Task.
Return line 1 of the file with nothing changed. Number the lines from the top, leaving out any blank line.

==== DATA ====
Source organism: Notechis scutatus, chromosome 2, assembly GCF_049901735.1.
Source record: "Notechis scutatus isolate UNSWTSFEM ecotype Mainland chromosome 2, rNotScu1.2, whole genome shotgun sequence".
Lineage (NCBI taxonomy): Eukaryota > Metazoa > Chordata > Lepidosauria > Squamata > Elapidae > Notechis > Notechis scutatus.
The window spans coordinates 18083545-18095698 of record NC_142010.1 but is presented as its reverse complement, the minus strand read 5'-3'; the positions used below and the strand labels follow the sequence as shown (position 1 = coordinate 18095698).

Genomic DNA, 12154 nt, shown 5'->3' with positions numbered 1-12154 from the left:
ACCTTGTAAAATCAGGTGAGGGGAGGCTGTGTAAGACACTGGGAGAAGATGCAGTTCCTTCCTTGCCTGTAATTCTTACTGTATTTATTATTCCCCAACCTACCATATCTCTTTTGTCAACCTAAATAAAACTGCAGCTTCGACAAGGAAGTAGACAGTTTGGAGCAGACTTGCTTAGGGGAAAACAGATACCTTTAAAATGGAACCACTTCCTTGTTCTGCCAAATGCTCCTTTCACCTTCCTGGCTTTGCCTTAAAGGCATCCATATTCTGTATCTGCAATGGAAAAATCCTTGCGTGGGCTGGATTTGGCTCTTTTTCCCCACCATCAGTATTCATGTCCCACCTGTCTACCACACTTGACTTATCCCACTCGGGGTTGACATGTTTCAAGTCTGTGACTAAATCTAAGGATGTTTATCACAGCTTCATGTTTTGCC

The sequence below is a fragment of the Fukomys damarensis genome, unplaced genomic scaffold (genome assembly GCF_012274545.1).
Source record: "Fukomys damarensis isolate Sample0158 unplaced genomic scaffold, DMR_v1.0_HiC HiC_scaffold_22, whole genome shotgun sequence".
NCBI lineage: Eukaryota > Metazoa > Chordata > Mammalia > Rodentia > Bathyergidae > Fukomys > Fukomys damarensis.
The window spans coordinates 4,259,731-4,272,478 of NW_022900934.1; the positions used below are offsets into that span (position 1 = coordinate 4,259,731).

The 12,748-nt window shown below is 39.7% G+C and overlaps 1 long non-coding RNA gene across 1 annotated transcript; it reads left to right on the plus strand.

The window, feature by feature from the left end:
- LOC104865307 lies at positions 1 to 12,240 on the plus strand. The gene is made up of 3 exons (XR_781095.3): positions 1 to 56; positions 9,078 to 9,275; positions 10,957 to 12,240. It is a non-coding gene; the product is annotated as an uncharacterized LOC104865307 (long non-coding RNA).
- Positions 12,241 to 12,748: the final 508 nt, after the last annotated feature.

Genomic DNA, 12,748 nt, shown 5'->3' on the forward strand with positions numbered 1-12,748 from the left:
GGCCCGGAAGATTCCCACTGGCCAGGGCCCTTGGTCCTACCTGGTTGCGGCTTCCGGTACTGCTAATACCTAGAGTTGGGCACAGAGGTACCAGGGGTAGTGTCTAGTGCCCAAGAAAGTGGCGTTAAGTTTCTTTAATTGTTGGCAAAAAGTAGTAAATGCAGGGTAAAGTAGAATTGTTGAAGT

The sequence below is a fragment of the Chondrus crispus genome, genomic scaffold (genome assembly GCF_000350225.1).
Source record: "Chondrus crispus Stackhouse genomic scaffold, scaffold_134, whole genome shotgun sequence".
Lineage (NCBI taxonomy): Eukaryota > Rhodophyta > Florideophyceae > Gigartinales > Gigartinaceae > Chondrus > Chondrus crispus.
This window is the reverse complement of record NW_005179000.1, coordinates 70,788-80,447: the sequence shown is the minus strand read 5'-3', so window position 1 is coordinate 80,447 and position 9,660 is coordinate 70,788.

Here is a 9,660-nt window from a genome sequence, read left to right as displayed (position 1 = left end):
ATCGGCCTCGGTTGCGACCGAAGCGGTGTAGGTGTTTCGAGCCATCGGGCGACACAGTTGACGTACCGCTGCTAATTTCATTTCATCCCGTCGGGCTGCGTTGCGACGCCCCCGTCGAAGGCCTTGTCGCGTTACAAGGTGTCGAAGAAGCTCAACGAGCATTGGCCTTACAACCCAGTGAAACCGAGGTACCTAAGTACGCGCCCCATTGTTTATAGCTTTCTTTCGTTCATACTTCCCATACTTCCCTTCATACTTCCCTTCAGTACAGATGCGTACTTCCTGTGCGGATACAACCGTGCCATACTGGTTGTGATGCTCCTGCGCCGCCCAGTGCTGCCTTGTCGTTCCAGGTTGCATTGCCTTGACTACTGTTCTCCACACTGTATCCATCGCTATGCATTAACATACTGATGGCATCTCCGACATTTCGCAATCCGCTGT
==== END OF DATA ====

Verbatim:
Source organism: Notechis scutatus, chromosome 2, assembly GCF_049901735.1.